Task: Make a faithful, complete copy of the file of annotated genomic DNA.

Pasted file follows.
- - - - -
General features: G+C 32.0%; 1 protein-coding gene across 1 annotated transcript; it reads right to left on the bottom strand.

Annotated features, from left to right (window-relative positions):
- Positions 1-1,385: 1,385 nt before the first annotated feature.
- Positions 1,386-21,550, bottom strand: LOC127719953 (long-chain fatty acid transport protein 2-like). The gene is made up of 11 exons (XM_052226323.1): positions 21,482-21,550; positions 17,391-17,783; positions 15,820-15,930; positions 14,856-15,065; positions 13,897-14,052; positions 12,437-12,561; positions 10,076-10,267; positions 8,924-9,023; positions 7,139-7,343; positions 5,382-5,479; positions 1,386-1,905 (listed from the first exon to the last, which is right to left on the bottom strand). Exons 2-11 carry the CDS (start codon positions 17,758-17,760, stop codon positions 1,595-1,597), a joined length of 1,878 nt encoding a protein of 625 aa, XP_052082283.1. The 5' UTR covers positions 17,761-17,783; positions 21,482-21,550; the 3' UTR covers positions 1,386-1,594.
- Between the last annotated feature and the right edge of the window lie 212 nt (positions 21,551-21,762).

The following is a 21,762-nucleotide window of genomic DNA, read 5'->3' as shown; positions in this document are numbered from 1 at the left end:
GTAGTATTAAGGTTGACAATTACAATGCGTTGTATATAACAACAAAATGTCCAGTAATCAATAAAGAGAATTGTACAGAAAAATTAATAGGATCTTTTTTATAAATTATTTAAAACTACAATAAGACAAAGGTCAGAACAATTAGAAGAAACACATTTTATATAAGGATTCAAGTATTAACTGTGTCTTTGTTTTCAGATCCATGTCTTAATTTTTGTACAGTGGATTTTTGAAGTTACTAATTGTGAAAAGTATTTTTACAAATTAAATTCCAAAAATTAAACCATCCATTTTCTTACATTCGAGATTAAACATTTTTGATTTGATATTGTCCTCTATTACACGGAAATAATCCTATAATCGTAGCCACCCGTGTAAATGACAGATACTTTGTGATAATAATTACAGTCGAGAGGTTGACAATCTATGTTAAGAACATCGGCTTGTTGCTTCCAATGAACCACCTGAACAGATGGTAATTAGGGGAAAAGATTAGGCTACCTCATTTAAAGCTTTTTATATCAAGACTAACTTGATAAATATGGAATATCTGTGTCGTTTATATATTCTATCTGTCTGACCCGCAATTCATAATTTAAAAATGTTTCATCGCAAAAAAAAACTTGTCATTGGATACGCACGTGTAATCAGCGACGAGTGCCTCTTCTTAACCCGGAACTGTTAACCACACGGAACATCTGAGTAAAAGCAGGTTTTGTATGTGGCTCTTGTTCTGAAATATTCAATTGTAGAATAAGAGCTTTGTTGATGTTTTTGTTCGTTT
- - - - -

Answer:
General features: G+C 32.0%; 1 protein-coding gene across 1 annotated transcript; it reads right to left on the bottom strand.

Annotated features, from left to right (window-relative positions):
- Positions 1-1,385: 1,385 nt before the first annotated feature.
- Positions 1,386-21,550, bottom strand: LOC127719953 (long-chain fatty acid transport protein 2-like). The gene is made up of 11 exons (XM_052226323.1): positions 21,482-21,550; positions 17,391-17,783; positions 15,820-15,930; positions 14,856-15,065; positions 13,897-14,052; positions 12,437-12,561; positions 10,076-10,267; positions 8,924-9,023; positions 7,139-7,343; positions 5,382-5,479; positions 1,386-1,905 (listed from the first exon to the last, which is right to left on the bottom strand). Exons 2-11 carry the CDS (start codon positions 17,758-17,760, stop codon positions 1,595-1,597), a joined length of 1,878 nt encoding a protein of 625 aa, XP_052082283.1. The 5' UTR covers positions 17,761-17,783; positions 21,482-21,550; the 3' UTR covers positions 1,386-1,594.
- Between the last annotated feature and the right edge of the window lie 212 nt (positions 21,551-21,762).

The following is a 21,762-nucleotide window of genomic DNA, read 5'->3' as shown; positions in this document are numbered from 1 at the left end:
GTAGTATTAAGGTTGACAATTACAATGCGTTGTATATAACAACAAAATGTCCAGTAATCAATAAAGAGAATTGTACAGAAAAATTAATAGGATCTTTTTTATAAATTATTTAAAACTACAATAAGACAAAGGTCAGAACAATTAGAAGAAACACATTTTATATAAGGATTCAAGTATTAACTGTGTCTTTGTTTTCAGATCCATGTCTTAATTTTTGTACAGTGGATTTTTGAAGTTACTAATTGTGAAAAGTATTTTTACAAATTAAATTCCAAAAATTAAACCATCCATTTTCTTACATTCGAGATTAAACATTTTTGATTTGATATTGTCCTCTATTACACGGAAATAATCCTATAATCGTAGCCACCCGTGTAAATGACAGATACTTTGTGATAATAATTACAGTCGAGAGGTTGACAATCTATGTTAAGAACATCGGCTTGTTGCTTCCAATGAACCACCTGAACAGATGGTAATTAGGGGAAAAGATTAGGCTACCTCATTTAAAGCTTTTTATATCAAGACTAACTTGATAAATATGGAATATCTGTGTCGTTTATATATTCTATCTGTCTGACCCGCAATTCATAATTTAAAAATGTTTCATCGCAAAAAAAAACTTGTCATTGGATACGCACGTGTAATCAGCGACGAGTGCCTCTTCTTAACCCGGAACTGTTAACCACACGGAACATCTGAGTAAAAGCAGGTTTTGTATGTGGCTCTTGTTCTGAAATATTCAATTGTAGAATAAGAGCTTTGTTGATGTTTTTGTTCGTTT